The "London Treaty" refers to the London Naval Treaty of 1930, under whose limitations two classes of ships were built. The subsequent "cruiser" types, like the Yugomo, were built free of the limitations of naval treaties, which had been repudiated. They therefore represent the most advanced thinking of the Japanese naval architects. The final "anti-aircraft" class of large destroyers is the only attempt made in this direction comparable to the American anti-aircraft light cruisers, like the Atlanta and Juneau (both tragically sunk when improperly deployed into surface combat around Guadalcanal).

There are several landmarks in the history of building a ship. A ship is (1) ordered, (2) laid down, (3) launched, (4) completed, and (5) commissioned. "Laid down" means, of course, that construction is started. When the hull is complete enough for the ship to float, it is launched. Much of the construction of a ship is thus subsequent to launching. Once the ship is completed, it can be tested at sea. Not until the tests are completed is a ship "commissioned," which means it is accepted into active service, with a crew and commanding officer. A commissioned ship has a watch on duty at all times, in port or at sea. A ship that is laid up in reserve, with no crew, has been "decommissioned." The following table gives dates for (4) completion.

Several ships given here have some hinagana syllabic signs -- such as -- written with their names. These are part of the dictionary rendering of the words, but the names themselves customarily are given in just characters, without hiragana -- although on Japanese warships the entire name was usually written in hiragana below the characters on the stern. Since the pronunciation of Chinese characters in Japanese is often ambiguous, the display of the proper reading would have helped prevent possibly dangerous confusions. The hiragana here can be recognized because no Chinese prounciation is given below it. On pre-War Japanese destroyers, the name of the ship was often written in large katakana letters on the sides. Katakana is the other Japanese syllabary, and it is used as the equivalent of italics in the Latin alphabet, i.e. for foreign names and words or for emphasis. However, since the forms of katakana are in a more squarish shape than hinagana, unlike italic writing, which is more cursive than the default forms, katakana was perhaps used on the sides of destroyers as the equivalent of block capitals in the Latin alphabet.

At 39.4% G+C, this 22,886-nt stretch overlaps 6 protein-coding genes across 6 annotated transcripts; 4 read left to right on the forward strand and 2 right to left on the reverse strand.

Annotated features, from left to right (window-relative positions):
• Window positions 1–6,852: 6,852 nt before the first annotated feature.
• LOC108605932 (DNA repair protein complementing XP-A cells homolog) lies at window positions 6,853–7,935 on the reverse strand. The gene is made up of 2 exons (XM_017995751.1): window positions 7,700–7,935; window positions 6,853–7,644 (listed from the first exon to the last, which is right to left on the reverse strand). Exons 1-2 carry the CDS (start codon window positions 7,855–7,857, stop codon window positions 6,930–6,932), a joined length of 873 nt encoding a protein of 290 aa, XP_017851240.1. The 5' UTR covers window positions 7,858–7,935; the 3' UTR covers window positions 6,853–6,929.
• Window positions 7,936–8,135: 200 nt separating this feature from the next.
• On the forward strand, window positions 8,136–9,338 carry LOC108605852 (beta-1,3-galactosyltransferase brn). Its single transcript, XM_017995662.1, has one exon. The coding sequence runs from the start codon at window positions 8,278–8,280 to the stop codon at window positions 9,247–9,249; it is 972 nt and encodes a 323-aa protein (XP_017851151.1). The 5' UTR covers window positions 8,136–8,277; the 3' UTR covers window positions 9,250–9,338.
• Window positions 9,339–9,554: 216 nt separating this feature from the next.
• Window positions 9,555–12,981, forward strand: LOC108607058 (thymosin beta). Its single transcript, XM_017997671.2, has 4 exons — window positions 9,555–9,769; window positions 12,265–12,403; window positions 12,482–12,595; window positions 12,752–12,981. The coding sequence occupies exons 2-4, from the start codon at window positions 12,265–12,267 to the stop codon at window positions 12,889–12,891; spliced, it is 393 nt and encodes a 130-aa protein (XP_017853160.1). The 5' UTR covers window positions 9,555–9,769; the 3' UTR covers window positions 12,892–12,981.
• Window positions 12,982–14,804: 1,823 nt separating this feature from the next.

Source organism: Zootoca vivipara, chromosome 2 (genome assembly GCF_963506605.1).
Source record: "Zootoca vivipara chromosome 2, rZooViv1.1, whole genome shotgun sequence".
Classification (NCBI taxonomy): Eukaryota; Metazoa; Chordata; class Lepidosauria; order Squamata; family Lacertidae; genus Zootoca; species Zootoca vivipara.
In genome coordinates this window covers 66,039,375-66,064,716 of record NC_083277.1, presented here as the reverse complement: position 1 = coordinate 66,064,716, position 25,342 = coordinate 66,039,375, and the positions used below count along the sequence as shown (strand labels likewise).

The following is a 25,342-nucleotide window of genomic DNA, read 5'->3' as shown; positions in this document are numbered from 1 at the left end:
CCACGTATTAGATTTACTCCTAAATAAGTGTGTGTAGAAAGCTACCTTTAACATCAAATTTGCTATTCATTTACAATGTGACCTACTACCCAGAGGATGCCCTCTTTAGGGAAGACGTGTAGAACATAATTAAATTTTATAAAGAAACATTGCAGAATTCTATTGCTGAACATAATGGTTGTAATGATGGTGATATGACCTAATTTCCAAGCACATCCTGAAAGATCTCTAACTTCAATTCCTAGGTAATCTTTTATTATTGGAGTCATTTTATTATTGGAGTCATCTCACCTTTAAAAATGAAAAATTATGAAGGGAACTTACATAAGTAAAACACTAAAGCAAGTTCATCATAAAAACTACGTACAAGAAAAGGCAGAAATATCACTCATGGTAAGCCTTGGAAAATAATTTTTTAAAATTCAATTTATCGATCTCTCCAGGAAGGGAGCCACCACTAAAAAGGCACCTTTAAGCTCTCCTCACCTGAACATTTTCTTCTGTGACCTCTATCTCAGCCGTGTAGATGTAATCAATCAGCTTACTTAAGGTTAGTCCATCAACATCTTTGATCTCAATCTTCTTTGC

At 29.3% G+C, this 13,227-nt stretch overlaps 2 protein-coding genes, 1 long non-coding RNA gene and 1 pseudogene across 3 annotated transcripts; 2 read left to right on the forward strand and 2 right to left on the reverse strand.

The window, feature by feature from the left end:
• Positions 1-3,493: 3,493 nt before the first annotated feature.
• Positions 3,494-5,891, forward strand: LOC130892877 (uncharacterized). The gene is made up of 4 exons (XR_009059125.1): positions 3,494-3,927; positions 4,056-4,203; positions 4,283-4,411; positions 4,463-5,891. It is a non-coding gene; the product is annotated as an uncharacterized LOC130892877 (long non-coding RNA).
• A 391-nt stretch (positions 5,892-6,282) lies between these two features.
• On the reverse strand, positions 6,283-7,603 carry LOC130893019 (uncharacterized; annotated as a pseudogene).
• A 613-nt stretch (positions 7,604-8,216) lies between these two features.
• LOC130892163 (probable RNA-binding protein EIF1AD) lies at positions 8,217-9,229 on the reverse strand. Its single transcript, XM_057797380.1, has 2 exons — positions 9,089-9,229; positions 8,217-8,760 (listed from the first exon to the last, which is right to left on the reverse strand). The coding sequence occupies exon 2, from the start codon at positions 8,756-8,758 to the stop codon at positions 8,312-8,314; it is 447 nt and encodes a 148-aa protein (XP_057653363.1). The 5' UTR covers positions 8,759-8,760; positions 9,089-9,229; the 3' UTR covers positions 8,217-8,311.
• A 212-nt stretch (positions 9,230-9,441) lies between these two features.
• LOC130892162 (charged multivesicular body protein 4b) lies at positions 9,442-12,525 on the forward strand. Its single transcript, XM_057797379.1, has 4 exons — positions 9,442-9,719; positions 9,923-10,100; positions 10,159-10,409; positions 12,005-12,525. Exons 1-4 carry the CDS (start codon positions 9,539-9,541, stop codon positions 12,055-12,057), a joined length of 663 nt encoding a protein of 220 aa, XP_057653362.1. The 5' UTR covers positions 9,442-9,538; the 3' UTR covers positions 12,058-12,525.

Special Type, Initial Group,
Fubuki Class, Model-I
10 Aug 2812 Oct 42, Battle of Cape Esperance, 11/12 Oct
(White Snow)
18 Dec 282 Mar 43, Battle of the Bismark Sea, 2-5 Mar
Hatsuyuki (First Snow)30 Mar 2917 July 43
Miyuki (Deep Snow)29 June 2929 June 34, Sunk in collision
Murakumo (Cloud Masses)10 May 2912 Oct 42, Battle of Cape Esperance, 11/12 Oct
Shinonome (Daybreak)25 July 2818 Dec 41
Usugumo (Fleecy Cloud)26 July 287 July 44
Shirakumo (White Cloud)28 July 2816 Mar 44
Isonami (Surf)30 June 289 Apr 43
Uranami (Breaker)30 June 2926 Oct 44, Battle of Leyte Gulf, 24-26 Oct
Intermediate Group, Model IIcompletedlost
Ayanami (Twill Wave)30 Apr 3015 Nov 42, Naval Battle of Guadalcanal, 12-15 Nov
Shikinami (Chasing Waves)24 Dec 2912 Sept 44
Asagiri (Morning Mist)30 June 3028 Aug 42
Yûgiri (Evening Mist)3 Dec 3025 Nov 43, Battle of Cape St. George, 25 Nov
Amagiri (Sky Mist)10 Nov 3023 Apr 44
Sagiri (Thin Fog)31 Jan 3121 Dec 41
Oboro (Hazy/Misty)31 Oct 3116 Oct 42
Akebono (Dawn)31 July 3113 Nov 44
Sazanami (Rippling Waves, Ripples)19 May 3214 Jan 44
Ushio (the Tide)14 Nov 31scrapped
Latter Group, Model-IIIcompletedlost
Akatsuki (Dawn)30 Nov 3213 Nov 42, Naval Battle of Guadalcanal, 12-15 Nov
Hibiki (Crash/Peal)31 Mar 33to USSR
Ikazuchi (Thunder)15 Aug 3213 Apr 44
Inazuma (Lightning)15 Nov 3214 May 44
London Treaty group, First Class,
Hatsuharu Class
Hatsuharu (Early Spring)30 Sept 3313 Nov 44
Nenohi (Hour of the Rat, Midnight)30 Sept 334 July 42
Wakaba (Young Foliage)31 Oct 3424 Oct 44, Battle of Leyte Gulf, 24-26 Oct
Hatsushimo (First Frost)27 Sept 3430 July 45
Ariake (Daybreak)25 Mar 3528 July 43
Yûgure (Evening/Twilight)30 Mar 3520 July 43
Second Class,
Shiratsuyu Class
(White Dew)
20 Aug 3615 June 44
Shigure (Autumn or Winter Rain Shower)7 Sept 3624 Jan 45
Murasame (Passing Shower)7 Jan 376 Mar 43
Yûdachi (Sudden/Evening Shower)7 Jan 3713 Nov 42, Naval Battle of Guadalcanal, 12-15 Nov
(Spring Rain)
26 Aug 378 June 44
Samidare (Early Summer Rain)29 Jan 3726 Aug 44
Umikaze (Sea Breeze)31 May 371 Feb 44
Yamakaze (Mountain Wind)30 June 3725 June 42
Kawakaze (River Breeze)30 Apr 376 Aug 43, Battle of Vella Gulf, 6/7 Aug
Suzukaze (Cool Breeze)31 Aug 3726 Jan 44
Cruiser Type, First Class,
Asashio Class
(Morning Tide)
31 Aug 373 Mar 43, Battle of the Bismark Sea, 2-5 Mar
Arashio (Rough Tide)20 Dec 373 Mar 43, Battle of the Bismark Sea, 2-5 Mar
Ooshio (Big Tide)31 Oct 3720 Feb 43
Michishio (High Tide)31 Oct 3725 Oct 44, Battle of Leyte Gulf, 24-26 Oct